Dear Brian,
What is the smoke effect used in concerts, and is there any health implications for the performers on stage?

It’s propylene glycol (the same stuff found in ecigarette vape tanks.

From Fog machine Wikipedia page:

Typically, fog is created by vaporizing proprietary water andglycol-based orglycerin-based fluids or through the atomization of mineral oil. This fluid (often referred to colloquially as fog juice) vaporizes or atomizes inside the fog machine. Upon exiting the fog machine and mixing with cooler outside air the vapor condenses, resulting in a thick visible fog.

Dear Brian,
How do you go about introducing yourself to fellow bloggers/businesspeople in your niche?

I just walk up to them and say hi, tell them my name, and give them a quick tagline of who I am and what I do.

If there’s ever someone I want to connect with that’s not directly in front of me, I first look for an email address. This can usually be found on their website. If they work for a corporation, just find any person’s email address in that corporation and insert the target person’s name in place of the name you found.

If I can’t find an email address, the next place I look is social media. Google the person’s name and add Twitter, Facebook, Tumblr, LinkedIn, etc. to it.

Sometimes all you can find is a physical address. In that case, you can mail them a letter, but I’ll typically wait until I catch them out and about at a conference.

The best ways to build your business circle as a blogger are:

1. Sign up for Help A Reporter as both a journalist and a source. This puts you in the loop on a large number of blogs, magazine/newspaper articles, podcasts, TV/radio shows, etc. in your industry.

2. Attend professional trade shows in industries you cover. As a blogger, you likely qualify for a free press pass that’ll get you into the press conferences and press room, both of which, believe it or not, are filled with members of the press. Here’s a list of the biggest in the U.S.: Top 250 US Shows List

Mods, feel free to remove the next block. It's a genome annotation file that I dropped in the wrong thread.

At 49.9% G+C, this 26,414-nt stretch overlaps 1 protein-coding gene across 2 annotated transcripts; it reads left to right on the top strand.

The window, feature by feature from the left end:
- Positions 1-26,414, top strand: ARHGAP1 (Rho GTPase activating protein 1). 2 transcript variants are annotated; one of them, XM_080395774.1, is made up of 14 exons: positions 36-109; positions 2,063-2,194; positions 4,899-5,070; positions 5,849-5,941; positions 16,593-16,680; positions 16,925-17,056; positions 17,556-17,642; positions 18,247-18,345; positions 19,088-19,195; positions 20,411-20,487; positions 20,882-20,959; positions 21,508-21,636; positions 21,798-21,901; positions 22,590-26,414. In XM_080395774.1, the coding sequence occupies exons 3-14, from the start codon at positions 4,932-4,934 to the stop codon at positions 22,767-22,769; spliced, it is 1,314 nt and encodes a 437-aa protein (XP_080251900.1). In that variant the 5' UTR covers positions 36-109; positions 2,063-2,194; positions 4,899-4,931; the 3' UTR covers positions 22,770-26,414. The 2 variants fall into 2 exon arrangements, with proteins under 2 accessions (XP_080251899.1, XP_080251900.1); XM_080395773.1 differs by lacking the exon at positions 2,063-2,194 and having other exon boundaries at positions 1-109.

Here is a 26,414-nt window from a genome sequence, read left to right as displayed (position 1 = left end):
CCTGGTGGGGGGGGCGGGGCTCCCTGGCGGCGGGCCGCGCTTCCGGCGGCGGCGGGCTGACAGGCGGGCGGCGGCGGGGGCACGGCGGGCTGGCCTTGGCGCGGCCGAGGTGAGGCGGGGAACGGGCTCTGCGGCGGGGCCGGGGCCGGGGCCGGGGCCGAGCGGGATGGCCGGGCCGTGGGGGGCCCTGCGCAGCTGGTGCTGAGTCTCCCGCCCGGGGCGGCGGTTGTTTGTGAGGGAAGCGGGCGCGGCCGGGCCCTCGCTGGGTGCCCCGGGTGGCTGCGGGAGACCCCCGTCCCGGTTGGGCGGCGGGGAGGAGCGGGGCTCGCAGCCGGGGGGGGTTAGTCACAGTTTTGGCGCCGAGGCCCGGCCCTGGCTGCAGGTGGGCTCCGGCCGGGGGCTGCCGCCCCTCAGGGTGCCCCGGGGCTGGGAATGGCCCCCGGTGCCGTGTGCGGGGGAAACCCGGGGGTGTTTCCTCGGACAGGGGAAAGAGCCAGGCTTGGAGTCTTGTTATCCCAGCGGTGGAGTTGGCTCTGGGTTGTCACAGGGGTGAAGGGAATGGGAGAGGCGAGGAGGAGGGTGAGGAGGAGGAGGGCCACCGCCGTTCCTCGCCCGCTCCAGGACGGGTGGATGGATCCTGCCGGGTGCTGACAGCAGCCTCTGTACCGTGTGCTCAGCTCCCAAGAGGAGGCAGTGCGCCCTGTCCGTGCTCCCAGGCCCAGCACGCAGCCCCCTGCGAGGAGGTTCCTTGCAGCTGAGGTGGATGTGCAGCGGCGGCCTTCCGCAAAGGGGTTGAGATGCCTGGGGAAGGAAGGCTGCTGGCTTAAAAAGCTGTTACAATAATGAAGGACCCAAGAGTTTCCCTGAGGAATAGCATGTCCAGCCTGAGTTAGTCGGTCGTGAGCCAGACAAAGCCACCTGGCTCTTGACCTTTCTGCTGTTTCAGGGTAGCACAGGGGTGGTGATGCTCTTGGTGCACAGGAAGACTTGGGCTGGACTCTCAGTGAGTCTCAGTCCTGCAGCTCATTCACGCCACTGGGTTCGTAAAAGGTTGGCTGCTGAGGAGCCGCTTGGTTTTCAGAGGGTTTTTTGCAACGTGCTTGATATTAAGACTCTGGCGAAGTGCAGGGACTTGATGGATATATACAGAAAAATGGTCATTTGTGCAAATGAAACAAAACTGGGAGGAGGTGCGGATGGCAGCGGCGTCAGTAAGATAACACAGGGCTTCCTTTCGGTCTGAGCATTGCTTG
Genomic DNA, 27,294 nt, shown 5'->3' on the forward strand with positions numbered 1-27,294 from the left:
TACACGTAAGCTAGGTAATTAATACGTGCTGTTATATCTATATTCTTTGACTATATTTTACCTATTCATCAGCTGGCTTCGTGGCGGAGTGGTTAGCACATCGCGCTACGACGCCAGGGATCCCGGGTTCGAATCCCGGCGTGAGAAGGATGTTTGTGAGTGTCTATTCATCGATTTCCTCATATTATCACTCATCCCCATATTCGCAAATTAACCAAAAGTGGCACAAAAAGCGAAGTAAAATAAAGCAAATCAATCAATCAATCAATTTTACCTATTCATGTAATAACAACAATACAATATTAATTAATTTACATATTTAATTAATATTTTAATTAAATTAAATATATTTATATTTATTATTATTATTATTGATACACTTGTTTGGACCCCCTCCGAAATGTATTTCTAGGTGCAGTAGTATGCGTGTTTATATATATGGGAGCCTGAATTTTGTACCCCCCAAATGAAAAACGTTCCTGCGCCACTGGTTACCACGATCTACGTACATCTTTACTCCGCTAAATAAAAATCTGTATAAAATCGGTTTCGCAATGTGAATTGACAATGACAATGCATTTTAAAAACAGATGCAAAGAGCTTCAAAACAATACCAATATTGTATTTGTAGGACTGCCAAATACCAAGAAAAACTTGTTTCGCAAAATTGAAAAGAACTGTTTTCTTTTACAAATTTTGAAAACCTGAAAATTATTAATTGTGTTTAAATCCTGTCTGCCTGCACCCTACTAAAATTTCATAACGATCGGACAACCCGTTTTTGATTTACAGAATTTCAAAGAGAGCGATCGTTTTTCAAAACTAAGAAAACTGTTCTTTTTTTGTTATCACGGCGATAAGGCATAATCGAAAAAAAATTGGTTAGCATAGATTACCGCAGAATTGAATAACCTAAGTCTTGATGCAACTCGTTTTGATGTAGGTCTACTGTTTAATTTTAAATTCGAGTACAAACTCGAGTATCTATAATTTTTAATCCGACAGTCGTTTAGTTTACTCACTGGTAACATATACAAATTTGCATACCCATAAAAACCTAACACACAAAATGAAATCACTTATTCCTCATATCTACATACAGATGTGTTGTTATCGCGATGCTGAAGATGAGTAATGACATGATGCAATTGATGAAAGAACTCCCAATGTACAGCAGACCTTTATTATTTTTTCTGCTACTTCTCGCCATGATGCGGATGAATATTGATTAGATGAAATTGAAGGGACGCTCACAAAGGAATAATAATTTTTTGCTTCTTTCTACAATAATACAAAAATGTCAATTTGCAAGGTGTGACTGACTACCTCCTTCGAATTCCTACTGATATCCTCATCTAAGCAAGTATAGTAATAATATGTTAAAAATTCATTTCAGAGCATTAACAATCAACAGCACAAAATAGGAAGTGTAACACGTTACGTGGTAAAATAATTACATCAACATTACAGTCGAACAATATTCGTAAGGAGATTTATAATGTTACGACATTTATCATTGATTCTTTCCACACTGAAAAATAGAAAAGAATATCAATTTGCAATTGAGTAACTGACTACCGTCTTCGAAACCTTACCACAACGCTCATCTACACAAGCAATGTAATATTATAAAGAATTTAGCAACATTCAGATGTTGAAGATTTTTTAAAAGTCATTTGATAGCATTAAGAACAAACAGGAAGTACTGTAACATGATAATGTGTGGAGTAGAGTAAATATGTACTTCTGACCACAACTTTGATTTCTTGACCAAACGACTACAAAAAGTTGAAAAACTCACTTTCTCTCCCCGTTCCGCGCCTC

3. Attend business conferences. Here’s a shortlist of some business conferences related to business, tech, and marketing: The 50 Best Conferences to Attend This Year. There are also blogging- and writing-specific conferences.

4. Print and hand out business cards. Any time you talk to someone in a professional manner, hand them your business card. You never know when someone will follow up with the blogger they want to network with – you.

5. Guest post on other websites. This helps you meet a lot of PR reps, editors, publishers, and more.

Brian Penny Beard Versability Harley Quinn Arkham KnightBrian Penny is a former Business Analyst and Operations Manager at Bank of America turned whistleblower, troll, and freelance writer. His work has appeared in High Times, Huffington Post, Fast Company, and Hardcore Droid.

Versability

Brian Penny is a former Business Analyst and Operations Manager at Bank of America turned whistleblower, troll, and freelance writer.